Before I begin, I'd just like to say I received my police certificate in the mail this morning! Clean record :) I thought the certificate would be bigger but it's tiny. Maybe half the size of regular printer paper. And it's yellow! I wasn't expecting it till later this week, but it came early. Now I have all the papers I need for the DS-230.

Anyways, on to the topic of this blog post: removing conditions. Now, since I'll be getting a CR-1 visa, I need to remove conditions within 90 days of the 2 year mark after I go through the POE to the USA. For those that get the IR-1 visa, they don't need to do this since their visa isn't considered "conditional". It's only for those that have been married less than two years. The green card I'll be getting is only good for two years, so I have to apply to remove that and get a 10 year green card. Those that get the IR-1 visa receive a 10 year green card from the start, so removing conditions isn't needed for them.

This step is pretty simple compared to actually getting the visa. The form to fill out is called the I-751. It's really basic. It simply asks for my information (name, date of birth, address, etc, etc). Also asks the same information about my spouse. Nothing too much more than that.

Along with sending the form in, a copy of the front AND back of the permanent resident card (aka green card) is also needed, as well as evidence of our relationship (such as joint leases, joint financial records, joint insurances, affidavits, pictures, etc).

And of course, there's a fee for the form, so a check must be included as well. The total cost will be $590 ($505 for the form and then $85 for the biometrics). Now, the price may change by the time I have to remove conditions, but as of today, those are the current fees.

Later on, I'm going to need to go get my biometrics done (fingerprints, photograph of my face). I'll get a letter in the mail telling me where and when to go to get this done. If it's going to be done at a local USCIS office, I believe the closest one to where I'll be living in South Dakota is all the way in Minneapolis which is a 6 hour drive. I wouldn't mind the road trip, but I'd prefer something closer. I'll just have to wait and see!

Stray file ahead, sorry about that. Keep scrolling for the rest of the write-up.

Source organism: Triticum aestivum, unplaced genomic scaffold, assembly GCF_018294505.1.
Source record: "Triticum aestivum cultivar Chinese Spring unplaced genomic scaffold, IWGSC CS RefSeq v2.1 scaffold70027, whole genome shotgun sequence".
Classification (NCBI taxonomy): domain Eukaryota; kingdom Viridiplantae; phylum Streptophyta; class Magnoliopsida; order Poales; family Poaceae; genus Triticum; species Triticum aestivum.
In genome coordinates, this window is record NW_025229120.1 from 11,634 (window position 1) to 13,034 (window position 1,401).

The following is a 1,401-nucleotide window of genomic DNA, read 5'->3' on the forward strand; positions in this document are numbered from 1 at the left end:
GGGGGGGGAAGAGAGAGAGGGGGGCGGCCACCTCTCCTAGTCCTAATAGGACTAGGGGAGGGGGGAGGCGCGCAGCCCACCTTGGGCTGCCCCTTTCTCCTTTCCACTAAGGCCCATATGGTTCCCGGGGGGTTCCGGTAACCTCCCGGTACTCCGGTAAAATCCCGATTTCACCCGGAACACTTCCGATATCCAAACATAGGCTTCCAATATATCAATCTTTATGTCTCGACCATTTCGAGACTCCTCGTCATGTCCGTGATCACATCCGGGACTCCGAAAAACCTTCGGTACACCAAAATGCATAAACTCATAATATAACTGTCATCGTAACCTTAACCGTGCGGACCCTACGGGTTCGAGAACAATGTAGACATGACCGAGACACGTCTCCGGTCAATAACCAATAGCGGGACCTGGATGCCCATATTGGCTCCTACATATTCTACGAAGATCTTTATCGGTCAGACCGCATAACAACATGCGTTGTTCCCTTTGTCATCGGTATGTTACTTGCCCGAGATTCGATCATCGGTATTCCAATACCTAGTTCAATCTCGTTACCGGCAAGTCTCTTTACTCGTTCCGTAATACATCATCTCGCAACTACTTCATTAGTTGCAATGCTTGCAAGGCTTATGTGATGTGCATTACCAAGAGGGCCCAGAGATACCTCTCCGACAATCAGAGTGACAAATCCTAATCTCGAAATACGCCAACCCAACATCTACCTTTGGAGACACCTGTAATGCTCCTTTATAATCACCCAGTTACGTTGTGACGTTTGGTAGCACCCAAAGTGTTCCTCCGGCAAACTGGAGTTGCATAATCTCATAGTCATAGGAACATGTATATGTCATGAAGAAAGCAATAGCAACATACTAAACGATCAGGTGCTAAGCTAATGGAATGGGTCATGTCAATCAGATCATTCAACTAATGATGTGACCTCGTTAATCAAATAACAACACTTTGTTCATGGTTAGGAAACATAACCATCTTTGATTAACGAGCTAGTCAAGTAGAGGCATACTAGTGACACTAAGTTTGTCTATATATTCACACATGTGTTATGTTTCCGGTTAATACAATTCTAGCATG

An interview may also be done, but it's not done for all removing conditions cases, so I'll just have to wait and see. I doubt it will be as stressful as the interview to actually get the visa.

And that's all. Once you get approved, I'd assume the 10 year green card is then mailed off. I haven't read much into this part of the immigration process. I just know the bare details which I have already mentioned. It doesn't seem to be as hard as the visa part, but it still requires forms to be sent in and such.


P.S. Ben will be here next Wednesday at midnight! Yay, one more week! ^_^

Saturday, December 11, 2010

POE, GC, and SSN explained

*Reference link to abbreviations/terms post*

Today's blog entry is going to be about what happens after receiving the visa.

The first part is POE. At the border, whether at an airport or the land border, there is a process that gets done at customs. Along with getting the visa in the mail, there's also a large envelope containing important documents about the intending immigrant. This envelope is NOT to be opened under any circumstances. It is handed over at customs and they open it. Once everything is checked out, the beneficiary can continue on their way, either by car or plane. Since I haven't personally gotten to this point yet, nor have I read that many in-depth reviews about this step, I can't say exactly what they do at customs. I also can't say how long it takes. It all depends on which airport/land border and whether or not it's busy. If taking an airplane though, I would ensure to have minimum an hour in between flights (if there's a connection), preferably a bit more.

Once a beneficiary has actually landed in the USA, they are now considered a resident. At customs, a stamp will be put in the passport and this can be proof that you're a resident as one waits for their GC and SSN. The green card and welcome letter usually arrives in the mail within a few weeks after going through customs. The green card will be needed at any POE if they decide to leave the USA as it is proof that they are an LPR.